National Trust reveals how places shape who we are

Press release
Kevin and Ged walking on the Durham coast
Published : 12 Oct 2017 Last update : 06 Dec 2017

From the setting of your earliest memory, to a significant place that evokes memories of a loved one, we all have certain places that are intensely meaningful to us. The National Trust has today released pioneering brain research, which for the first time proves meaningful places play a huge part in our emotional and physical wellbeing.

Working with leading academics at the University of Surrey and research experts at Walnut Unlimited, the conservation charity commissioned an in-depth fMRI (Functional Magnetic Resonance Imaging) study to measure how our brain reacts to places of significance. This was complemented by extensive qualitative and quantitative research across a four month period.

The study, a first of its kind, found places of meaning generate a significant response in areas of the brain associated with positive emotions and proves places can enhance wellbeing.

The findings can be explored in two key areas: 

Neurophysiological findings:

  • The brain generates an emotional response to places an individual deems to be significant such as feeling joyful, calm and energised
  • The brain’s emotional response to special places is much higher than towards meaningful objects, such as a wedding ring or photograph. This suggests that the place where a person got married contains greater emotional importance than the ring they received on the day
  • Meaningful places can provide us with much needed space to think and reinforce wellbeing. Two thirds of those surveyed (64%) said their special place makes them feel calm and provides an escape from everyday life (53%)
  • Almost half (43%) said it helps them re-evaluate their stresses and worries, with a further 41% saying it makes them feel emotionally secure. This is particularly interesting in the context of recent studies with  8 million people in the UK saying they have experienced some form of anxiety (with women and people under 35 especially affected)
  • Meaningful places were also said to play a key role in shaping people’s identity, across all ages. 67% of younger people said their meaningful place has shaped who they are, while 60% of over 55s felt nostalgic when visiting their special place, as it reminded them of a significant time in their life

Behavioural findings:

  • Our neurophysiological response to special places has an impact on how we preserve, pass on and share our love for places as 92% said they would be upset if their meaningful place was lost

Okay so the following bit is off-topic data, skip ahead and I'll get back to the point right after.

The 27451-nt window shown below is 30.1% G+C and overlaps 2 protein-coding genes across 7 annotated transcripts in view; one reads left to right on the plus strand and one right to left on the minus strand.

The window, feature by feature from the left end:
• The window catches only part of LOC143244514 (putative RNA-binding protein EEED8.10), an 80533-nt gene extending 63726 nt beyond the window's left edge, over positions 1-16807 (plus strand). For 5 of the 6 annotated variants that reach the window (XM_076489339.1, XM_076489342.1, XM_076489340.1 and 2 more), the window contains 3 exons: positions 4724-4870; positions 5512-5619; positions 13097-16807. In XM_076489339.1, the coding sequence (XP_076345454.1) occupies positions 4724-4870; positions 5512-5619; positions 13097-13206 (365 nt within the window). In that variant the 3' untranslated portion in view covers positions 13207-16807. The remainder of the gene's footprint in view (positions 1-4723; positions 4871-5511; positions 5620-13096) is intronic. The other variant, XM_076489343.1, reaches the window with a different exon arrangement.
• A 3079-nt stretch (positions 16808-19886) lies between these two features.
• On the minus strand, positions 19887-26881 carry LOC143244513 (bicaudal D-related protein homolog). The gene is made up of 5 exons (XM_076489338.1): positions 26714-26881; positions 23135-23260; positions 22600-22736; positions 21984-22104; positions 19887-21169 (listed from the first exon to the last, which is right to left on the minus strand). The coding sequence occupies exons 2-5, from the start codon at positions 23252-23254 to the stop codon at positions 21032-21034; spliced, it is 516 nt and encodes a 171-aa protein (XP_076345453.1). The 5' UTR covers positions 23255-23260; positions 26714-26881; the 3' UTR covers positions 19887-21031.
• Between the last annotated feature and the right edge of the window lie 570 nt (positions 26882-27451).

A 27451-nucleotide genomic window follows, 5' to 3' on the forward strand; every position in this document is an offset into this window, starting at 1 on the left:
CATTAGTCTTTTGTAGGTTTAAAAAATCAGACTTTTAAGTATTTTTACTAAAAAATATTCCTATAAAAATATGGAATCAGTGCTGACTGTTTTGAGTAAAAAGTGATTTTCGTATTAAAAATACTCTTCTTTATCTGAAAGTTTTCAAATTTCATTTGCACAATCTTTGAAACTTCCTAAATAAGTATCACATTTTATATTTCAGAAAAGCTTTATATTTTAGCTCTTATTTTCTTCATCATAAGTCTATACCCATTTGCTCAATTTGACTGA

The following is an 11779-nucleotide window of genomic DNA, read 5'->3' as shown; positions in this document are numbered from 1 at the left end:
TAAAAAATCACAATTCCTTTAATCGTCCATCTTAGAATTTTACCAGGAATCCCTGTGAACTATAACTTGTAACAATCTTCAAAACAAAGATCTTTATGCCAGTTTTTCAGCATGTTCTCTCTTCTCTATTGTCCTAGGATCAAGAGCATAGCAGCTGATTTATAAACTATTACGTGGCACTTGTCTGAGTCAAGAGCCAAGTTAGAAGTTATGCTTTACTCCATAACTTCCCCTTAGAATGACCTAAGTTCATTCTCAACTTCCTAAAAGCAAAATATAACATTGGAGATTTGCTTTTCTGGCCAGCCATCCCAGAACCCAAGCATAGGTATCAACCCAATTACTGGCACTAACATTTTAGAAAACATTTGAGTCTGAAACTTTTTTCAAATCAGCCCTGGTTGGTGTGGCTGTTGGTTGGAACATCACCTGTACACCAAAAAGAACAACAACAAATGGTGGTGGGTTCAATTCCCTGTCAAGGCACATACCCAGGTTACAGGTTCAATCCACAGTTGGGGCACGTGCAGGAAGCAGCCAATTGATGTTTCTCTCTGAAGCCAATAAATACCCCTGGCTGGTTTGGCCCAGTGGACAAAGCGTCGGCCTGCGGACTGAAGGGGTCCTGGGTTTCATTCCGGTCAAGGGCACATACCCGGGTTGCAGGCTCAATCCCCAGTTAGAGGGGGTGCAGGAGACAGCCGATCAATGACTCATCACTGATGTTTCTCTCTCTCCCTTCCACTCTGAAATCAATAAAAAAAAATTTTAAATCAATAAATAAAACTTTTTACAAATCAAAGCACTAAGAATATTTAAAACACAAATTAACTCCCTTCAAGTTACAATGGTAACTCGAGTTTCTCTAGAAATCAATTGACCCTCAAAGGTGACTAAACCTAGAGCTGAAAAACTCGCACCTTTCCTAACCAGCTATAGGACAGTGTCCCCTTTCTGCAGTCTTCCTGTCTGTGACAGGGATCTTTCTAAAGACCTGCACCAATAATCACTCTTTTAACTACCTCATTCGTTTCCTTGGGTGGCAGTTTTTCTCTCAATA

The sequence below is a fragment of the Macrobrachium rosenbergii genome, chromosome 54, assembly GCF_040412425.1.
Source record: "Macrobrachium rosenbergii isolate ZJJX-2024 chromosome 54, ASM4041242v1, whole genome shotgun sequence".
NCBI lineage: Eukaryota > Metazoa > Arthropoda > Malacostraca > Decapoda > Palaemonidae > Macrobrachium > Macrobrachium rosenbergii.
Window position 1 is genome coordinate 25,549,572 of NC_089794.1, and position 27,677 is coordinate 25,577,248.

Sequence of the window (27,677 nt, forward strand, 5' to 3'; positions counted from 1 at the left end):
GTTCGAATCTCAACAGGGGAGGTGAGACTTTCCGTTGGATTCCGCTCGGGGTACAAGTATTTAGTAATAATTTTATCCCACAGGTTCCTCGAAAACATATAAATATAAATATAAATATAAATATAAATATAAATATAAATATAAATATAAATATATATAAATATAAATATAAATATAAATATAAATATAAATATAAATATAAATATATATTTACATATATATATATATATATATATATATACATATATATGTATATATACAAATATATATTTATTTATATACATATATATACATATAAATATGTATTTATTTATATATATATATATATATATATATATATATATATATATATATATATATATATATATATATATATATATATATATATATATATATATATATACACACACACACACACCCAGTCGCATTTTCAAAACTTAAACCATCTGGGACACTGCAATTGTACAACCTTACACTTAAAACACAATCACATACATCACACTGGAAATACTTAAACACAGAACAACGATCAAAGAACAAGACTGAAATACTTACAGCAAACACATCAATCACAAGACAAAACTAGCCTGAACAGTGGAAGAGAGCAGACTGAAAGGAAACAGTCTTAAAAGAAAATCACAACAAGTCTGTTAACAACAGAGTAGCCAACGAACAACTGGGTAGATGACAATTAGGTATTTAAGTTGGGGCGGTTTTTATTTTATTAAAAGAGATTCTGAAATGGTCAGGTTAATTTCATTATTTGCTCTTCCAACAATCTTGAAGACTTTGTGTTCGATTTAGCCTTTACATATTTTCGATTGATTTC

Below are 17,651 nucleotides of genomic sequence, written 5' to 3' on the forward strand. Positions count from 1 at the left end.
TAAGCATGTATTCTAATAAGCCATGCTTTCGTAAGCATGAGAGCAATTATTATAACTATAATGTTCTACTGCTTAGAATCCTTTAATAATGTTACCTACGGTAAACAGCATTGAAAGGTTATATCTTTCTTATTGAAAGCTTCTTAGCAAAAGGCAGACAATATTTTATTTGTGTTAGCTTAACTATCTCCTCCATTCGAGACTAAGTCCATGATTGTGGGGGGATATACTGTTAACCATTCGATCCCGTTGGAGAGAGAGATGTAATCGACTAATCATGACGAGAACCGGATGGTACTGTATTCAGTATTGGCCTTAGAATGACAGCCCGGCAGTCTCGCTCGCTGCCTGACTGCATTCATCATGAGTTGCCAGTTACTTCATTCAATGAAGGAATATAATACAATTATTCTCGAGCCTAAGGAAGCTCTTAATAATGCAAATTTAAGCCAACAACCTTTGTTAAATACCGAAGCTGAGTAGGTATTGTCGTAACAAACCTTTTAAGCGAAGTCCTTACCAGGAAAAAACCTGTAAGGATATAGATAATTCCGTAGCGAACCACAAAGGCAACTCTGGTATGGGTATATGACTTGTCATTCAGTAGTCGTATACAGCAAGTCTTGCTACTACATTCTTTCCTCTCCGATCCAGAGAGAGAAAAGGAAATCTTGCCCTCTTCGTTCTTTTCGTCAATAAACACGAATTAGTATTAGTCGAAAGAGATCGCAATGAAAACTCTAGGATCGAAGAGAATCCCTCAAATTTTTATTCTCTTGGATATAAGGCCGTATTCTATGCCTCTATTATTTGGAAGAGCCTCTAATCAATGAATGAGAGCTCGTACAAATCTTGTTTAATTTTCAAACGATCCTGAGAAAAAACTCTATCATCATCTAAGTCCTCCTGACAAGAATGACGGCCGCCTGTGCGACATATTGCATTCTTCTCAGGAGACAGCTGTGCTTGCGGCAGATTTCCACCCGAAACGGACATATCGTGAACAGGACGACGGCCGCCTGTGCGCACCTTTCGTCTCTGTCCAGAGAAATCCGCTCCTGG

• 79% talked of a strong desire to share the connection with others
  • 68% said they already try to protect their meaningful place, through mall actions such as picking up litter to longer-term involvement through organised protection

Speaking of the research, Dr. Andy Myers said: “For the first time we have been able to prove the physical and emotional benefits of place, far beyond any research that has been done before. 

“fMRI opens a window into the brain allowing us to explore automatic emotional responses, scientifically demonstrating a tangible link between people and places that is often difficult to verbally describe.

“The study has established that our brain responds in a very specific way to meaningful places which is something we do not see when we are shown meaningful objects such as a wedding ring or photograph. With meaningful places generating a significant response in areas of the brain known to process emotion, it’s exciting to understand how deep rooted this connection truly is.”

Nino Strachey, Head of Research and Specialist Advice for the National Trust, said: “The National Trust exists because our forward thinking founder Octavia Hill intrinsically knew the importance of places for people. Now, 122 years later, science has proven her mission is still as relevant and important today.

“This research confirms places we love not only shape who we are , but offer deep physical and  psychological benefits making it even more vital that we look after them for future generations.

“For many people, the strength of their connection to a place means they have a strong desire to protect it. This desire echoes the work the National Trust does, looking after special places for the nation, supported by our volunteers and five million members.”

The research was carried out with the University of Surrey and an external research partner, Walnut Unlimited and used three different approaches – qualitative in-depth interviews, a quantitative survey of 2,000 respondents and fMRI imaging – to understand the neurophysiological connection between people and place and behavioural outputs. Meaningful places were defined as places that are located outside of the home i.e. not a person’s home, that they have a strong emotional connection towards. These included woodland areas, coastal areas, buildings and historic sites. Please see section III of the report for more information on our research methodology.

Press.Office@nationaltrust.org.uk